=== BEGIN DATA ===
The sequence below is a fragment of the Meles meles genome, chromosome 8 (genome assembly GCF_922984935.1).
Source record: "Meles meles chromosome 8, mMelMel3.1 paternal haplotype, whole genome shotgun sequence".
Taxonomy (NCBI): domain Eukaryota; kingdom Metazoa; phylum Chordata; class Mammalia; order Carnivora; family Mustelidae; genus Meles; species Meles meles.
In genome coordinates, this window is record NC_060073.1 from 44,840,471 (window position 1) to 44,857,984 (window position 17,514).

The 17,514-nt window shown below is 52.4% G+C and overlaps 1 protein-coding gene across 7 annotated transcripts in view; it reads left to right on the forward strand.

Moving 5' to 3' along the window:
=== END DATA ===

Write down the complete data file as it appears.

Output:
The sequence below is a fragment of the Meles meles genome, chromosome 8 (genome assembly GCF_922984935.1).
Source record: "Meles meles chromosome 8, mMelMel3.1 paternal haplotype, whole genome shotgun sequence".
Taxonomy (NCBI): domain Eukaryota; kingdom Metazoa; phylum Chordata; class Mammalia; order Carnivora; family Mustelidae; genus Meles; species Meles meles.
In genome coordinates, this window is record NC_060073.1 from 44,840,471 (window position 1) to 44,857,984 (window position 17,514).

The 17,514-nt window shown below is 52.4% G+C and overlaps 1 protein-coding gene across 7 annotated transcripts in view; it reads left to right on the forward strand.

Moving 5' to 3' along the window: